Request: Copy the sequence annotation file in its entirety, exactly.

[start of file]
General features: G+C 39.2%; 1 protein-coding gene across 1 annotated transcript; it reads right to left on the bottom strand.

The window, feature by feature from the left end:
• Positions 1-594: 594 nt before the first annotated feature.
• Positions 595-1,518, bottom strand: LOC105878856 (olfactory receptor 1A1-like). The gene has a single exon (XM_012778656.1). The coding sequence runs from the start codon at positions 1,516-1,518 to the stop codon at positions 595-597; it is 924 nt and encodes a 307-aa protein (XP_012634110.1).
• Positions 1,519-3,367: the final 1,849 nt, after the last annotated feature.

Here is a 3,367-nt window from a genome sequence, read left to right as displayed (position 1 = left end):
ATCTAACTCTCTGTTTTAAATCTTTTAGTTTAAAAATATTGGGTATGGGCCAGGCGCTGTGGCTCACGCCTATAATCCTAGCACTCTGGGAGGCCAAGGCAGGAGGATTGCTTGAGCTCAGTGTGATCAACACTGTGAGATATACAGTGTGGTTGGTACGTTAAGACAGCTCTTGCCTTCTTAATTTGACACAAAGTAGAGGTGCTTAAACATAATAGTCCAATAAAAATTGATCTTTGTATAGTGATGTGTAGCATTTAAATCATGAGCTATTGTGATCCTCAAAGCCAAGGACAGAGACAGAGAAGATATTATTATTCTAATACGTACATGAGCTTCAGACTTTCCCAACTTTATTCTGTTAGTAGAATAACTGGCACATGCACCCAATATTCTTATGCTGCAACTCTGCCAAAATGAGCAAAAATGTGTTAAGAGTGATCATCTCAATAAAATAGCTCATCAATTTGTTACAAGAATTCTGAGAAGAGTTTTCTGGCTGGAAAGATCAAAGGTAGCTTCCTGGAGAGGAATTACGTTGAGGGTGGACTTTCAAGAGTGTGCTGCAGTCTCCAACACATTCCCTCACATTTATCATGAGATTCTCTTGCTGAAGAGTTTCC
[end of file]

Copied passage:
General features: G+C 39.2%; 1 protein-coding gene across 1 annotated transcript; it reads right to left on the bottom strand.

The window, feature by feature from the left end:
• Positions 1-594: 594 nt before the first annotated feature.
• Positions 595-1,518, bottom strand: LOC105878856 (olfactory receptor 1A1-like). The gene has a single exon (XM_012778656.1). The coding sequence runs from the start codon at positions 1,516-1,518 to the stop codon at positions 595-597; it is 924 nt and encodes a 307-aa protein (XP_012634110.1).
• Positions 1,519-3,367: the final 1,849 nt, after the last annotated feature.

Here is a 3,367-nt window from a genome sequence, read left to right as displayed (position 1 = left end):
ATCTAACTCTCTGTTTTAAATCTTTTAGTTTAAAAATATTGGGTATGGGCCAGGCGCTGTGGCTCACGCCTATAATCCTAGCACTCTGGGAGGCCAAGGCAGGAGGATTGCTTGAGCTCAGTGTGATCAACACTGTGAGATATACAGTGTGGTTGGTACGTTAAGACAGCTCTTGCCTTCTTAATTTGACACAAAGTAGAGGTGCTTAAACATAATAGTCCAATAAAAATTGATCTTTGTATAGTGATGTGTAGCATTTAAATCATGAGCTATTGTGATCCTCAAAGCCAAGGACAGAGACAGAGAAGATATTATTATTCTAATACGTACATGAGCTTCAGACTTTCCCAACTTTATTCTGTTAGTAGAATAACTGGCACATGCACCCAATATTCTTATGCTGCAACTCTGCCAAAATGAGCAAAAATGTGTTAAGAGTGATCATCTCAATAAAATAGCTCATCAATTTGTTACAAGAATTCTGAGAAGAGTTTTCTGGCTGGAAAGATCAAAGGTAGCTTCCTGGAGAGGAATTACGTTGAGGGTGGACTTTCAAGAGTGTGCTGCAGTCTCCAACACATTCCCTCACATTTATCATGAGATTCTCTTGCTGAAGAGTTTCC